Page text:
The fluorescent substances 5 used in the present invention include semiconductor fine particles containing at least one univalent metal element selected from alkali metal and Ag, a member of group III in the periodic table such as indium or gallium, and sulfur, or semiconductor fine particles further containing zinc in addition to these. Hence, the wavelength converter 4 having high safety can be achieved with the semiconductor material formed of the composition having high safety, without requiring any raw material having high damaging potential such as Cd and Se. Further, because of the high stability of the univalent metal element, the impurity level between bands in the obtained semiconductor fine particles can be lowered than when used other metal material, thereby achieving extremely high quantum efficiency. Consequently, the excited light from the light emitting diode 3 can be converted efficiently to achieve the wavelength converter having a conversion efficiency of equal to or more than that of a converter containing CdSe.

In the present invention, preferably, two or more kinds of fluorescent substances 5 with semiconductor fine particles having different mean particle diameters are used as the fluorescent substance 5. With this constitution, when the two or more kinds of semiconductor fine particles having different mean particle diameters are dispersed and mixed in the wavelength converter 4, they can be converted to a plurality of wavelengths' lights in the wavelength converter 4, Hence, a wide wavelength range can be covered to provide a light emitting unit having superior color rendering property.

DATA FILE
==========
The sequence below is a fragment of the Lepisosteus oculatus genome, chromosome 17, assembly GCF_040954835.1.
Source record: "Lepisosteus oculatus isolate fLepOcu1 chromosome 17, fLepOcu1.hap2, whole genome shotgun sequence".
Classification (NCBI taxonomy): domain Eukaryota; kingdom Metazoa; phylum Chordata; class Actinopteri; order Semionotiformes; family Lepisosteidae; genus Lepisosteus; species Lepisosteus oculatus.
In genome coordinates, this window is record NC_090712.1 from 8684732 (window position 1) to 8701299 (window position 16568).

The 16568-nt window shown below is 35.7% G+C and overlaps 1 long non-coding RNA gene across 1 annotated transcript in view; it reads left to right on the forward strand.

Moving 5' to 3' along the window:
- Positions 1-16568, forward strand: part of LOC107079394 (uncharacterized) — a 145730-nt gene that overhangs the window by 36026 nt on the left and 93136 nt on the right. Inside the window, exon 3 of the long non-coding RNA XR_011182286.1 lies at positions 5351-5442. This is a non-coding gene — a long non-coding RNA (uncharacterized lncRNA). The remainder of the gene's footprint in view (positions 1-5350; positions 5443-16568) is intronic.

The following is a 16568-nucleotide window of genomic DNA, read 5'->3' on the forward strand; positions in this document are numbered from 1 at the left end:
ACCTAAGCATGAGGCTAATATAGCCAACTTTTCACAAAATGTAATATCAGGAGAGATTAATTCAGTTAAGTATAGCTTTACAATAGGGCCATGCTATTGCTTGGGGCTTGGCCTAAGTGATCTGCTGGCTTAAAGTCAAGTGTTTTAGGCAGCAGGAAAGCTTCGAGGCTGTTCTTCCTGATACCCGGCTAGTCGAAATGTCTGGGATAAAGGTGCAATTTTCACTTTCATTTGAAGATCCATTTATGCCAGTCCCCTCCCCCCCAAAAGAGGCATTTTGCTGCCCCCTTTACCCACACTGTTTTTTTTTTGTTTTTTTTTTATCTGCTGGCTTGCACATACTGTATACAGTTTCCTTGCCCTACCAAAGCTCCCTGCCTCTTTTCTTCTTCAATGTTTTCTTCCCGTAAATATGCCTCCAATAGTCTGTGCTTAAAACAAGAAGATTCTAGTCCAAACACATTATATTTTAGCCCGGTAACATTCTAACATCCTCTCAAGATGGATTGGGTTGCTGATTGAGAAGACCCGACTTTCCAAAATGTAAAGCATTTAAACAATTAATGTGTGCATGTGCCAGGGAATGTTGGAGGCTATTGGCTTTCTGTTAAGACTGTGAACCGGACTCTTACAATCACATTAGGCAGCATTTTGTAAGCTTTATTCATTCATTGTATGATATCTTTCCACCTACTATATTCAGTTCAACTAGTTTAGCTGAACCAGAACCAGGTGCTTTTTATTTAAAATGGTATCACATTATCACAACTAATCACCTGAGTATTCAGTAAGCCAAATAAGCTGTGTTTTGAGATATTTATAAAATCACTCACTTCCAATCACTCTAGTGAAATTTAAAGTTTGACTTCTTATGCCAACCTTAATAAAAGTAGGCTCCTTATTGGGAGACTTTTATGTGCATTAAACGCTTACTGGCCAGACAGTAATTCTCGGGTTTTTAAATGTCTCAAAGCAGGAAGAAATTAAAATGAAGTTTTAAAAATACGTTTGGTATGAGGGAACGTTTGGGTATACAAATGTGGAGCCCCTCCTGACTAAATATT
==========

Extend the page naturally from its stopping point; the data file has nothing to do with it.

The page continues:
Preferably, the semiconductor fine particles are semiconductor ultrafine particles having a mean particle diameter of 0.5 to 10 nm. Setting the mean particle diameter to 0.5 nm or more can suppress fluorescence efficiency from lowering due to the influence of surface defects of the semiconductor ultrafine particles, It is therefore capable of obtaining the semiconductor ultrafine particles and the fluorescent substances 5 each having high fluorescence efficiency. Setting the mean particle diameter to 10 nm or less enables light absorption and emission to be repeated quickly. This results in the semiconductor ultrafine particles and fluorescent substances 5 each having high fluorescence efficiency. The above-mentioned ultrafine particles also have the following characteristic features. That is, they can exhibit various emissions from red (longer wavelength) to blue (shorter wavelength) by changing a size of the particles. If they have a higher energy than the band gap (forbidden band width), no limitation is imposed on excitation wavelength. Their luminescence lifetime is about one hundred thousandth that of rare earth elements, and the cycle of absorption and emission can be repeated quickly to permit extremely high brightness, resulting in less degradation than an organic dye (The photon number taken out as fluorescence until degradation seems to be one hundred thousand times that of the dye). Accordingly, the use of the semiconductor ultrafine particles enables to achieve the wavelength converter 4 and the light emitting unit each having superior luminous efficiency and a long life. That is, in the wavelength converter 4, the fluorescent substances 5 may be a combination of fluorescent substances with the semiconductor fine particles having different converted wavelengths.